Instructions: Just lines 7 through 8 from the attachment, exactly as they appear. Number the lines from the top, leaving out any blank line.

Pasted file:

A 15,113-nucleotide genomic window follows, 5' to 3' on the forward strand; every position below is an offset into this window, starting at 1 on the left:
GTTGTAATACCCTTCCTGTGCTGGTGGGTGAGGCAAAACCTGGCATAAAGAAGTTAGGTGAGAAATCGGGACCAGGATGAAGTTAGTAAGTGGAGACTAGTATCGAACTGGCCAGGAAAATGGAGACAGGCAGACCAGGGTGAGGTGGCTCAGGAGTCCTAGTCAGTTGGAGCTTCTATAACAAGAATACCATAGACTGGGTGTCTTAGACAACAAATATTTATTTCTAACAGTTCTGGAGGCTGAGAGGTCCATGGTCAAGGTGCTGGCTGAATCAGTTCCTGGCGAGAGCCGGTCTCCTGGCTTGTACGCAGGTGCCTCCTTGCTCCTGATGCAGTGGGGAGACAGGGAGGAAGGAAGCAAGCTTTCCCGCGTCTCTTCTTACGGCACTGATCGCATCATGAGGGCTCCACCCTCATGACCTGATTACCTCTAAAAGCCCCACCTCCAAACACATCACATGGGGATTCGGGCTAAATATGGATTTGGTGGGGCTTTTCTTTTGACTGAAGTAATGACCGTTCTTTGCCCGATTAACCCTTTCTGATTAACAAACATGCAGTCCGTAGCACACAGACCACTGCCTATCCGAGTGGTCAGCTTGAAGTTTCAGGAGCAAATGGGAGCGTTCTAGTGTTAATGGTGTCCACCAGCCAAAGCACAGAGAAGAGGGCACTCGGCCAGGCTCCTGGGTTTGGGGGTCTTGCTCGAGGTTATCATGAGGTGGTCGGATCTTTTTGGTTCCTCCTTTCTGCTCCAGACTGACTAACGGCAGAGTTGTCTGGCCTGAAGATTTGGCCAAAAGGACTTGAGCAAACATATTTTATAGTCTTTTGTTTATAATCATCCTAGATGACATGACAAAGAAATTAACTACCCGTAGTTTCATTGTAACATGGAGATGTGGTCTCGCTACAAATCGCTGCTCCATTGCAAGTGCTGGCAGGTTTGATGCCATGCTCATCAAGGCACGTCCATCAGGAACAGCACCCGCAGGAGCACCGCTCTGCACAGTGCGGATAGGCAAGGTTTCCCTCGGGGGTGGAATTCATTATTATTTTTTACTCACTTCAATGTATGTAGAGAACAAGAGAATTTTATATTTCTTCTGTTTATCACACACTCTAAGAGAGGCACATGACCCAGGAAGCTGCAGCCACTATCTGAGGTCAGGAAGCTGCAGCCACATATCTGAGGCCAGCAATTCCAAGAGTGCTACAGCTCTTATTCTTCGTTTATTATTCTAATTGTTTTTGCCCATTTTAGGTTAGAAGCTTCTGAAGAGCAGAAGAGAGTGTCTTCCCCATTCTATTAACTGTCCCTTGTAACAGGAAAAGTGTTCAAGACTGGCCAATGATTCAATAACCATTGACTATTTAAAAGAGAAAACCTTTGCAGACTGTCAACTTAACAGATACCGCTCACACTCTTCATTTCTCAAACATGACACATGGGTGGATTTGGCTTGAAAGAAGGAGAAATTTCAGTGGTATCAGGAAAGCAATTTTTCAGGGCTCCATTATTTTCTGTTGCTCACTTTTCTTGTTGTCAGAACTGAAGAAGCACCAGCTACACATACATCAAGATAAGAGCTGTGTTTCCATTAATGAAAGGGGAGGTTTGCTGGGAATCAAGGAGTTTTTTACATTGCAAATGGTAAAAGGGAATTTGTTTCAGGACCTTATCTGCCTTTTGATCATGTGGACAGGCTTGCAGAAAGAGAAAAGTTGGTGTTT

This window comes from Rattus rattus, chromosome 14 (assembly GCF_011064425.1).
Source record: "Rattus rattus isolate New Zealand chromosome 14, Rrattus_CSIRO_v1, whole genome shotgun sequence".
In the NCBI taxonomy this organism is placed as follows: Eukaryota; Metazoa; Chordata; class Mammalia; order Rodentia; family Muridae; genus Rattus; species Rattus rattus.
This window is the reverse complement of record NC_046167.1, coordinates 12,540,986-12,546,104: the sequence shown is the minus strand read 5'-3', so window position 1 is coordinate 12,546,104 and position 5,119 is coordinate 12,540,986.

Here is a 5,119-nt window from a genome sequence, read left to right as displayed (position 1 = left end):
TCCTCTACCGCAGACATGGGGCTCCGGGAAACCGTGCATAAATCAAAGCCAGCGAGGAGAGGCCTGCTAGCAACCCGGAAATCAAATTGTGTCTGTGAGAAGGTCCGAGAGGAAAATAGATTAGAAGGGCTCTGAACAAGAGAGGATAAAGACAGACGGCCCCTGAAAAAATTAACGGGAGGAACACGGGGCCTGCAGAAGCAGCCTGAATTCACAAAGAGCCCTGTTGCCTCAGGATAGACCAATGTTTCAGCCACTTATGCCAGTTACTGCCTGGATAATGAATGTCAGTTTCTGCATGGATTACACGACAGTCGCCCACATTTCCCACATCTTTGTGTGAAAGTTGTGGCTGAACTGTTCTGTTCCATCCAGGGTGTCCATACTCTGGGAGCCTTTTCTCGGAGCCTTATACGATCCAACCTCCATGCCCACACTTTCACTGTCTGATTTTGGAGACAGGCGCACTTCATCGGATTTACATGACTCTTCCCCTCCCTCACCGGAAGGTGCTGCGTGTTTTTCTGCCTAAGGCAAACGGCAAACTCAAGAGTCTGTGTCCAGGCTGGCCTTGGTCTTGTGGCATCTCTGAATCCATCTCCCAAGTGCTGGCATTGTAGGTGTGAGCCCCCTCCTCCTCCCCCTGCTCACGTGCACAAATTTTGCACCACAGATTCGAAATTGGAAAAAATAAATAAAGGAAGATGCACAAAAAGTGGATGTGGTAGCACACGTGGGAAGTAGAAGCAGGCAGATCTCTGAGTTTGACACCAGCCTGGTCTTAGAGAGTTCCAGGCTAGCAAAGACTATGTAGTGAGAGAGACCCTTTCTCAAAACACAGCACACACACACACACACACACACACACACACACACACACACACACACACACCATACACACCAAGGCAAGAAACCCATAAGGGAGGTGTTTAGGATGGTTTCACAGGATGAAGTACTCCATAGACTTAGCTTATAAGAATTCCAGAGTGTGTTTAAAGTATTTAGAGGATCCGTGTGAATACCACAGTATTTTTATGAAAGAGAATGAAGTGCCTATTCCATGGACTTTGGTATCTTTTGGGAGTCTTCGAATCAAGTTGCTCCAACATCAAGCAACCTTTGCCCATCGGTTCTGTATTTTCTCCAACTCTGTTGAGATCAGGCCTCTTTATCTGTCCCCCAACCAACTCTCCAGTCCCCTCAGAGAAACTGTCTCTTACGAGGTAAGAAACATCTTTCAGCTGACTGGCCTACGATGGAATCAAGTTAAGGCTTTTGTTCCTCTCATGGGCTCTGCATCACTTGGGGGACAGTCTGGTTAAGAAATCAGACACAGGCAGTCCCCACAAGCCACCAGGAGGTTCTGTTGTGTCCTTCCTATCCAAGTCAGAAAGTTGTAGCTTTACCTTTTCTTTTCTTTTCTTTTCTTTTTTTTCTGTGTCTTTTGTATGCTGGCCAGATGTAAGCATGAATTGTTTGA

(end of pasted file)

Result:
Here is a 5,119-nt window from a genome sequence, read left to right as displayed (position 1 = left end):
TCCTCTACCGCAGACATGGGGCTCCGGGAAACCGTGCATAAATCAAAGCCAGCGAGGAGAGGCCTGCTAGCAACCCGGAAATCAAATTGTGTCTGTGAGAAGGTCCGAGAGGAAAATAGATTAGAAGGGCTCTGAACAAGAGAGGATAAAGACAGACGGCCCCTGAAAAAATTAACGGGAGGAACACGGGGCCTGCAGAAGCAGCCTGAATTCACAAAGAGCCCTGTTGCCTCAGGATAGACCAATGTTTCAGCCACTTATGCCAGTTACTGCCTGGATAATGAATGTCAGTTTCTGCATGGATTACACGACAGTCGCCCACATTTCCCACATCTTTGTGTGAAAGTTGTGGCTGAACTGTTCTGTTCCATCCAGGGTGTCCATACTCTGGGAGCCTTTTCTCGGAGCCTTATACGATCCAACCTCCATGCCCACACTTTCACTGTCTGATTTTGGAGACAGGCGCACTTCATCGGATTTACATGACTCTTCCCCTCCCTCACCGGAAGGTGCTGCGTGTTTTTCTGCCTAAGGCAAACGGCAAACTCAAGAGTCTGTGTCCAGGCTGGCCTTGGTCTTGTGGCATCTCTGAATCCATCTCCCAAGTGCTGGCATTGTAGGTGTGAGCCCCCTCCTCCTCCCCCTGCTCACGTGCACAAATTTTGCACCACAGATTCGAAATTGGAAAAAATAAATAAAGGAAGATGCACAAAAAGTGGATGTGGTAGCACACGTGGGAAGTAGAAGCAGGCAGATCTCTGAGTTTGACACCAGCCTGGTCTTAGAGAGTTCCAGGCTAGCAAAGACTATGTAGTGAGAGAGACCCTTTCTCAAAACACAGCACACACACACACACACACACACACACACACACACACACACACACACACACCATACACACCAAGGCAAGAAACCCATAAGGGAGGTGTTTAGGATGGTTTCACAGGATGAAGTACTCCATAGACTTAGCTTATAAGAATTCCAGAGTGTGTTTAAAGTATTTAGAGGATCCGTGTGAATACCACAGTATTTTTATGAAAGAGAATGAAGTGCCTATTCCATGGACTTTGGTATCTTTTGGGAGTCTTCGAATCAAGTTGCTCCAACATCAAGCAACCTTTGCCCATCGGTTCTGTATTTTCTCCAACTCTGTTGAGATCAGGCCTCTTTATCTGTCCCCCAACCAACTCTCCAGTCCCCTCAGAGAAACTGTCTCTTACGAGGTAAGAAACATCTTTCAGCTGACTGGCCTACGATGGAATCAAGTTAAGGCTTTTGTTCCTCTCATGGGCTCTGCATCACTTGGGGGACAGTCTGGTTAAGAAATCAGACACAGGCAGTCCCCACAAGCCACCAGGAGGTTCTGTTGTGTCCTTCCTATCCAAGTCAGAAAGTTGTAGCTTTACCTTTTCTTTTCTTTTCTTTTCTTTTTTTTCTGTGTCTTTTGTATGCTGGCCAGATGTAAGCATGAATTGTTTGA